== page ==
Don’s Ramos Fizzes

We retire early here at Chez Glittering Eye so New Year’s Eve celebrations usually aren’t very much. If I make it all the way to midnight and drink a quick glass of champagne it’s a major achievement. But New Year’s Day is celebrated with considerable pomp and ceremony. Following the traditions of my wife’s family we rise early and breakfast on my wife’s famous apricot studel. I’ll give you the recipe for that some time.

We then watch the Rose Parade on TV. If you’re not aware of it, by far the best television coverage of the Rose Parade is on House & Garden TV on cable. They don’t just hit the high spots. They cover all the floats, all the bands, and all the equestrian groups. And the commentary is actually pretty well-informed unlike the inane happy-talk on the broadcast networks.

Part of the Rose Parade tradition with us has been my father-in-law’s Ramos Fizzes. Traditionally, they were consumed during the parade and all the way up to what Don (my father-in-law) as a proud alumnus of what he referred to as “the greater university of Southern California” called “the SC Game” (elsewhere referred to as the Rose Bowl Game).

Don’s been gone for some time now but we’ve preserved the tradition. I’m sharing the recipe with you so you can drink your “Fizzies” during the Rose Parade, too. Drink a toast to Don when you do.

This recipe is quite a few years old and some of the ingredients are rather hard to come by. I’ve come up with some acceptable substitutes over time and I’ll put those at the end of the recipe.

Don’s Ramos Fizzes

5 shots gin
4 shots Taverners Sweet and Sour bar mix
4 shots milk
¼ tsp. orange bitters
4-5 tsp. powdered sugar
1-2 egg whites
Schweppes Bitter Lemon
Ground nutmeg (optional)

  1. Put all of the ingredients in the bowl of a blender.
  2. Put ice in the blender until the combined ingredients and the ice are even.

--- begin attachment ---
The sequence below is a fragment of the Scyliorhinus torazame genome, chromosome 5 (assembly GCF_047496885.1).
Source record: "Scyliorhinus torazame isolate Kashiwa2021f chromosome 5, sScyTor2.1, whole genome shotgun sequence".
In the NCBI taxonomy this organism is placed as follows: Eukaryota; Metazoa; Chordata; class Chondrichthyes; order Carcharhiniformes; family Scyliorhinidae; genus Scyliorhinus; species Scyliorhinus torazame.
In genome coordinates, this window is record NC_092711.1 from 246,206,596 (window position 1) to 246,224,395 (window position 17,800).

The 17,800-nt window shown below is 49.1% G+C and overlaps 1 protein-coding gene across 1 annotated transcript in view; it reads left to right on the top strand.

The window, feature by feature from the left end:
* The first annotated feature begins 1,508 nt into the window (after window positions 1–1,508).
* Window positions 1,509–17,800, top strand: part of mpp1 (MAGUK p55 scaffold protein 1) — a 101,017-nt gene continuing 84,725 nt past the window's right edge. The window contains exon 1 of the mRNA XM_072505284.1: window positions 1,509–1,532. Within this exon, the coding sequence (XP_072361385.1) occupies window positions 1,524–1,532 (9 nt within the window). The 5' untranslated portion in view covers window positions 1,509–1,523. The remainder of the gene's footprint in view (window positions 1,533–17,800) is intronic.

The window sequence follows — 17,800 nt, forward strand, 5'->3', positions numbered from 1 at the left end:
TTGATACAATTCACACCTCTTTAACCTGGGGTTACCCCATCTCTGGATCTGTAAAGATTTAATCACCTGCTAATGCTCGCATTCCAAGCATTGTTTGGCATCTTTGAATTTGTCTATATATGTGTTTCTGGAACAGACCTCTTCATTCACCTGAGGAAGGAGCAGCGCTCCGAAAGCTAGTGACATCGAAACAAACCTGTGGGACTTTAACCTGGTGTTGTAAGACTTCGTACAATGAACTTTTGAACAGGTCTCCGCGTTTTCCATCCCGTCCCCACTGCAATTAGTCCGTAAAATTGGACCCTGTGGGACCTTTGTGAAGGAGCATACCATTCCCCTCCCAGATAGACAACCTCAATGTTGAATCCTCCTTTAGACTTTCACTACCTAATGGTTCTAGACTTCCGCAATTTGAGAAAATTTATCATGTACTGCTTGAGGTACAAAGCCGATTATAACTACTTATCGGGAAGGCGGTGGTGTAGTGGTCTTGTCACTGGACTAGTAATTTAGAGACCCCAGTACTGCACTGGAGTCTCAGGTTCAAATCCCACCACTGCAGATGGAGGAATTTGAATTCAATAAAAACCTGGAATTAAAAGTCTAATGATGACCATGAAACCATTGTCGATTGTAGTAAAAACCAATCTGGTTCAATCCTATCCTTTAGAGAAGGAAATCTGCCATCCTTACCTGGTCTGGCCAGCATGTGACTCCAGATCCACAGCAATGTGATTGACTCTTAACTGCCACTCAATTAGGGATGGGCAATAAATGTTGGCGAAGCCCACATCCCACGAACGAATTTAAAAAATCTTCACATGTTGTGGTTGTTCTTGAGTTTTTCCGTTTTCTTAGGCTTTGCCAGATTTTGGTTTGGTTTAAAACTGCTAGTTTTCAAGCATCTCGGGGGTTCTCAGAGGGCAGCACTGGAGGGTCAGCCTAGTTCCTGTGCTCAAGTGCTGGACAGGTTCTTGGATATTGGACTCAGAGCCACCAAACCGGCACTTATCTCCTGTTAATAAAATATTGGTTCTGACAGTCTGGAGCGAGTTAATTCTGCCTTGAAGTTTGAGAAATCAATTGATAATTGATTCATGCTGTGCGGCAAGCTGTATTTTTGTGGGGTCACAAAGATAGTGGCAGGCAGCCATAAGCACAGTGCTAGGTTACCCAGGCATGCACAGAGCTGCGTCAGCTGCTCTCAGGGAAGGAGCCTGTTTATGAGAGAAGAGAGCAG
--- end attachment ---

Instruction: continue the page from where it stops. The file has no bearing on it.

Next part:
3. Blend until (reasonably) smooth.
  4. Place in the freezer for one hour before serving.
  5. To serve half-fill the glass with the fizz mixture. Add Schweppes Bitter Lemon to within a half-inch of the rim of the glass. Stir briefly. Sprinkle a little ground nutmeg on top.

I can get a really decent result in well under an hour by putting the smoothed mixture into an ice cream freezer and following the directions on the freezer. Or just wait the hour.

Any decent sweet and sour bar mix can be substituted for the Taverners Sweet and Sour Bar Mix. But Taverners is what Don always used. Schweppes Bitter Lemon is indeed available but you probably won’t find it in your local store. I have found that one part sweet and sour bar mix or Tom Collins bar mix to two parts quinine is an adequate substitute for Bitter Lemon. You can adjust it to your own taste. There is no substitute for orange bitters. If you don’t have it, leave it out—it’ll still be good (do not substitute Angostura bitters).

How much will this make? That depends on who you’re serving but for four adults you can expect to go through two recipes’ worth. We typically do around here. Happy New Year!

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